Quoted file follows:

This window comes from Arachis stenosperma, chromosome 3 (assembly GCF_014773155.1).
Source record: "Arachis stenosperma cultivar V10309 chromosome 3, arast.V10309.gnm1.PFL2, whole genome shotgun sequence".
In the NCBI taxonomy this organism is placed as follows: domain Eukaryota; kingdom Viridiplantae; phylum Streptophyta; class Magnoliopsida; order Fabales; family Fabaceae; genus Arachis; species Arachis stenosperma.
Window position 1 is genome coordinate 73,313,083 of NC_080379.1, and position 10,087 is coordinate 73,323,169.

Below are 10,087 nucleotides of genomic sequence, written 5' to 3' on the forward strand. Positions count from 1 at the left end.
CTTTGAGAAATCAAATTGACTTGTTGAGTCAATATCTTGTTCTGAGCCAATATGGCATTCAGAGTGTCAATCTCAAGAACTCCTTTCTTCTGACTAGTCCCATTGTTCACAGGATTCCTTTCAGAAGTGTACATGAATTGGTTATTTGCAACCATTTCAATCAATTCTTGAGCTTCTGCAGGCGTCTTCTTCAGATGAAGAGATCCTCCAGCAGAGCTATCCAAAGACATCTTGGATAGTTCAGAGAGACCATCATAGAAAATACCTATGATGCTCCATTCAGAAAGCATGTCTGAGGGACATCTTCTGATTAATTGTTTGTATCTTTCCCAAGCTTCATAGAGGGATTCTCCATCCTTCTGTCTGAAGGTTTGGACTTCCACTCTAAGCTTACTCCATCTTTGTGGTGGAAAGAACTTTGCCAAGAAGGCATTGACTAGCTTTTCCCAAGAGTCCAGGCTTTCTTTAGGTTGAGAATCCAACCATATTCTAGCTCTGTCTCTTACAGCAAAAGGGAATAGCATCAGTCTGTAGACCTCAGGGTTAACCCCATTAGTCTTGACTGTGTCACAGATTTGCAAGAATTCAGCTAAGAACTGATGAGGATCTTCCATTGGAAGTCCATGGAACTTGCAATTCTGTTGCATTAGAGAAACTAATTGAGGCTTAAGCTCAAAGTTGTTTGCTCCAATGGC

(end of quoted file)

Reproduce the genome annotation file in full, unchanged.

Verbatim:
This window comes from Arachis stenosperma, chromosome 3 (assembly GCF_014773155.1).
Source record: "Arachis stenosperma cultivar V10309 chromosome 3, arast.V10309.gnm1.PFL2, whole genome shotgun sequence".
In the NCBI taxonomy this organism is placed as follows: domain Eukaryota; kingdom Viridiplantae; phylum Streptophyta; class Magnoliopsida; order Fabales; family Fabaceae; genus Arachis; species Arachis stenosperma.
Window position 1 is genome coordinate 73,313,083 of NC_080379.1, and position 10,087 is coordinate 73,323,169.

Below are 10,087 nucleotides of genomic sequence, written 5' to 3' on the forward strand. Positions count from 1 at the left end.
CTTTGAGAAATCAAATTGACTTGTTGAGTCAATATCTTGTTCTGAGCCAATATGGCATTCAGAGTGTCAATCTCAAGAACTCCTTTCTTCTGACTAGTCCCATTGTTCACAGGATTCCTTTCAGAAGTGTACATGAATTGGTTATTTGCAACCATTTCAATCAATTCTTGAGCTTCTGCAGGCGTCTTCTTCAGATGAAGAGATCCTCCAGCAGAGCTATCCAAAGACATCTTGGATAGTTCAGAGAGACCATCATAGAAAATACCTATGATGCTCCATTCAGAAAGCATGTCTGAGGGACATCTTCTGATTAATTGTTTGTATCTTTCCCAAGCTTCATAGAGGGATTCTCCATCCTTCTGTCTGAAGGTTTGGACTTCCACTCTAAGCTTACTCCATCTTTGTGGTGGAAAGAACTTTGCCAAGAAGGCATTGACTAGCTTTTCCCAAGAGTCCAGGCTTTCTTTAGGTTGAGAATCCAACCATATTCTAGCTCTGTCTCTTACAGCAAAAGGGAATAGCATCAGTCTGTAGACCTCAGGGTTAACCCCATTAGTCTTGACTGTGTCACAGATTTGCAAGAATTCAGCTAAGAACTGATGAGGATCTTCCATTGGAAGTCCATGGAACTTGCAATTCTGTTGCATTAGAGAAACTAATTGAGGCTTAAGCTCAAAGTTGTTTGCTCCAATGGC